Embodiments of the invention relate to corrosion resistant semiconductor process components and include a base metal substrate. The invention also describes a method of making such a component.

This section describes the background art related to the disclosed embodiments of the present invention. It is not intended or implied that the context of the discussion herein constitutes a prior art.

In the presence of a corrosive environment, erosion resistance (including corrosion) is a key property for equipment components and liners used in semiconductor processing chambers. Although most of the aggressive plasma is present in semiconductor process environments (including plasma-assisted chemical vapor deposition (PECVD) and physical vapor deposition (PVD)), the most aggressive plasma environment is used for cleaning processes. Equipment and plasma environment for etching semiconductor substrates. It is more true when there is a high-energy plasma that combines chemical reactivity to act on the surface of the part in the environment.

Process chamber liners and component equipment used in the fabrication of electronic components and microelectromechanical systems (MEMS) process chambers are typically constructed of aluminum and aluminum alloys. The surface of the process chamber and component equipment (present in the chamber) is typically anodized to provide some degree of protection against aggressive environments. However, the integrity of the anodized layer can be destroyed by impurities in the aluminum or aluminum alloy, and therefore, the erosion occurs early, thereby reducing the service life of the protective coating. Compared with some other ceramic materials, the anti-plasma properties of alumina are not preferred. Therefore, ceramic coatings of various compositions have been used to replace the above-mentioned aluminum oxide layers, and in some examples, ceramic coatings of various compositions. It has also been used on the surface of an anodized layer to enhance the protection of the underlying aluminum-based material.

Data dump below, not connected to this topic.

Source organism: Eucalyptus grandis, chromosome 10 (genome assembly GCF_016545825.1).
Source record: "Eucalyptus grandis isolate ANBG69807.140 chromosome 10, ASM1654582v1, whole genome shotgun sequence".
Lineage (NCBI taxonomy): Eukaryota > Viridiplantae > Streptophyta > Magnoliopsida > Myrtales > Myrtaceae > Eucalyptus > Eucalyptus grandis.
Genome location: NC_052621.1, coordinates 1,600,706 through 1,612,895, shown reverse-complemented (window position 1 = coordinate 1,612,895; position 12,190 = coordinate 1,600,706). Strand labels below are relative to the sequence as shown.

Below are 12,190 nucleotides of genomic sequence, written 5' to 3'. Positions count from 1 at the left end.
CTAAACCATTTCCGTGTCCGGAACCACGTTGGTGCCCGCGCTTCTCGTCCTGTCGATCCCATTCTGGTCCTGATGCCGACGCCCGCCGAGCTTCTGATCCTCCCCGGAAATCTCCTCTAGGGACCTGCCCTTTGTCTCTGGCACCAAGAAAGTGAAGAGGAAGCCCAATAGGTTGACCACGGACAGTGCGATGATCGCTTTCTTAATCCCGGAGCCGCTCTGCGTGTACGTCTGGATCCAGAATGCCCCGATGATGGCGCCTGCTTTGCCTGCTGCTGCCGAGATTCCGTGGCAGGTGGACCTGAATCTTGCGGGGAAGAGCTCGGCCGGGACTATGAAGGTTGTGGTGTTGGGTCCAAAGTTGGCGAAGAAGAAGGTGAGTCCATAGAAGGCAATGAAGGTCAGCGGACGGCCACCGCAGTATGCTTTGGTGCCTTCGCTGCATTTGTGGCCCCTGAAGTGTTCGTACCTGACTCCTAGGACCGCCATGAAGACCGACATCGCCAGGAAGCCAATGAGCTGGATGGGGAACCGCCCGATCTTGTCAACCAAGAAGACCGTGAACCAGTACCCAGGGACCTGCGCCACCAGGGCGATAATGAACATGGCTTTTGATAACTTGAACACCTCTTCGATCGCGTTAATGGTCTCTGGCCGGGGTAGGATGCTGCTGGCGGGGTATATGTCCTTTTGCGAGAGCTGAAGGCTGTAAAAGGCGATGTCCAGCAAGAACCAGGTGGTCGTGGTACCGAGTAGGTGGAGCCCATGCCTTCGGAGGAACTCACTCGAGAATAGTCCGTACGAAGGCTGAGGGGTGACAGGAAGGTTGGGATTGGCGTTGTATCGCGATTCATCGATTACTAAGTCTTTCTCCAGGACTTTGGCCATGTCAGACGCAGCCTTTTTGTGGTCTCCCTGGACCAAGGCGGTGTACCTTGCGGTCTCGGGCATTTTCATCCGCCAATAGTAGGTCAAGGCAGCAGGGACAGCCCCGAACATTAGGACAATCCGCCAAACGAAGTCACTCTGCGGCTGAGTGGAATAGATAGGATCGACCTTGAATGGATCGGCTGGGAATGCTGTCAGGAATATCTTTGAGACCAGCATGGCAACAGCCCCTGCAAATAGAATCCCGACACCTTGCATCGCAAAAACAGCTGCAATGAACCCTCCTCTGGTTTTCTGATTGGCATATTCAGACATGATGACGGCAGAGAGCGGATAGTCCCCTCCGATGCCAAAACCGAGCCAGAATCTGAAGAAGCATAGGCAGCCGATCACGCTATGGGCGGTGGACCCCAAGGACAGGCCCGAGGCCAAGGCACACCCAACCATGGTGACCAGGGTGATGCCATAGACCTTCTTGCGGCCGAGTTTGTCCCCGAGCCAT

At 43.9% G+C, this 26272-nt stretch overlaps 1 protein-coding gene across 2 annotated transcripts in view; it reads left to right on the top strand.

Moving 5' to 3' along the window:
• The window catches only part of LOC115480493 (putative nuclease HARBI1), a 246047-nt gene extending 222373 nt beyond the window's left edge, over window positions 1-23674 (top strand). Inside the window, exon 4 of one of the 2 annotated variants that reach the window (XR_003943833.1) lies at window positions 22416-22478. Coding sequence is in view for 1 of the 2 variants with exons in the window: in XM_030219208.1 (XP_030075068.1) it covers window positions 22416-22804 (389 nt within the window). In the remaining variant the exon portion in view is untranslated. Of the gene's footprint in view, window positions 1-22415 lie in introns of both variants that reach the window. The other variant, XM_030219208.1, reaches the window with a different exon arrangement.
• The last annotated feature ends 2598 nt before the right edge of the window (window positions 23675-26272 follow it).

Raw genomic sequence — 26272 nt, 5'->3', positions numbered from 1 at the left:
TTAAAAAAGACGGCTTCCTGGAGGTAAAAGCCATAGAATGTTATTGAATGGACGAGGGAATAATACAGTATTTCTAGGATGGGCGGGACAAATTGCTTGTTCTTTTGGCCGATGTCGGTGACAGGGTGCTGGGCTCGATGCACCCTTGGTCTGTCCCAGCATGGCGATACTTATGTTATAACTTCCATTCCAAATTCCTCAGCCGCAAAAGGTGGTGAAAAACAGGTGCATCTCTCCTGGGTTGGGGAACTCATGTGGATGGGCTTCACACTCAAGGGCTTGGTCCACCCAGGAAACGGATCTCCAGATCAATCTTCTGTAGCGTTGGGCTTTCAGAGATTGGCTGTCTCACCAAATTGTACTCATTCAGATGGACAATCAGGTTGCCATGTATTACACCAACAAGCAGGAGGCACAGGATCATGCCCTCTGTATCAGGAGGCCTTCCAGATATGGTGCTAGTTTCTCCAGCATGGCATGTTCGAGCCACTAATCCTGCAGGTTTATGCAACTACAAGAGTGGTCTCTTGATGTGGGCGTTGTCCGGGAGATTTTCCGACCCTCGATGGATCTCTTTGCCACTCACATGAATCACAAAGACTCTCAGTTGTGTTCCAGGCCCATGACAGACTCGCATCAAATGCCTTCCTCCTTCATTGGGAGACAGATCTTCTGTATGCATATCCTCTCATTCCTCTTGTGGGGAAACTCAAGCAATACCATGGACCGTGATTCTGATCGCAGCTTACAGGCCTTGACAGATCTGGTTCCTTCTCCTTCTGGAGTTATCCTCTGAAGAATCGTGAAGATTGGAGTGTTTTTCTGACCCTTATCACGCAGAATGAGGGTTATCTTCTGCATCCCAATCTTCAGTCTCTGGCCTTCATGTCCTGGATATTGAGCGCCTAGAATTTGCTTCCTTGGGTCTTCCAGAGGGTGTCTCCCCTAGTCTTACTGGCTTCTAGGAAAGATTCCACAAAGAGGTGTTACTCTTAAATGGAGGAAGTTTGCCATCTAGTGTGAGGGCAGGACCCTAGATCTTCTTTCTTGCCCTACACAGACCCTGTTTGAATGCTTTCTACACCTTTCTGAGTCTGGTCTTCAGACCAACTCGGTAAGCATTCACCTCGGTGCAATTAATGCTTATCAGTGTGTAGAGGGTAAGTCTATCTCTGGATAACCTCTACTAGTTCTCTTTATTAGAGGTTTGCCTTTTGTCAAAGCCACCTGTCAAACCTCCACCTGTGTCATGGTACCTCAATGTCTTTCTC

Cerium oxide is a ceramic material and has been shown to protect aluminum and aluminum alloy surfaces exposed to halogen-containing plasmas used in the fabrication of semiconductor components. The yttria coating has been used and applied over the anodized surface of the high purity aluminum alloy process chamber surface (or process component surface) to provide excellent corrosion protection (eg, U.S. Patent No. 6,777,873 to Sun et al., supra). ). The protective coating can be applied using methods such as spray coating, physical vapor deposition (PVD) or chemical vapor deposition (CVD).

The substrate base material of the chamber wall or liner of the equipment component may be a ceramic material (Al 2 O 3 , SiO 2 , AlN, etc.), may be aluminum or stainless steel, or may be other metals or metal alloys. Any of these materials may have a spray film on the base portion material. This film is made of a compound of a group III-B element of the periodic table, such as Y 2 O 3 . The film may substantially include Al 2 O 3 and Y 2 O 3 . Spray films of yttrium aluminum garnet (YAG) have also been mentioned. Examples of the spray film have a thickness of from 50 μm to 300 μm.

Problems have arisen with aluminum and aluminum alloys sprayed with a film containing ruthenium oxide in order to provide corrosion resistance and corrosion resistance. When the surface containing the yttrium oxide film is more resistant to corrosion and corrosion than the surface of aluminum or aluminum alloy or anodized aluminum, the resistance is substantially less than that of the solid yttria sintered component. However, the conductivity of solid state sintered yttria chamber liners or components is disadvantageous in the case where the conductivity of aluminum is within a desired range. Compared to aluminum, solid-state sintered cerium oxide has poor mechanical properties, that is, aluminum is less brittle. For example, aluminum provides better tensile strength, yield strength, and flexural strength.

The semiconductor industry therefore requires an improved material that provides a highly corrosion and corrosion resistant surface that provides competitive electrical and mechanical properties over aluminum.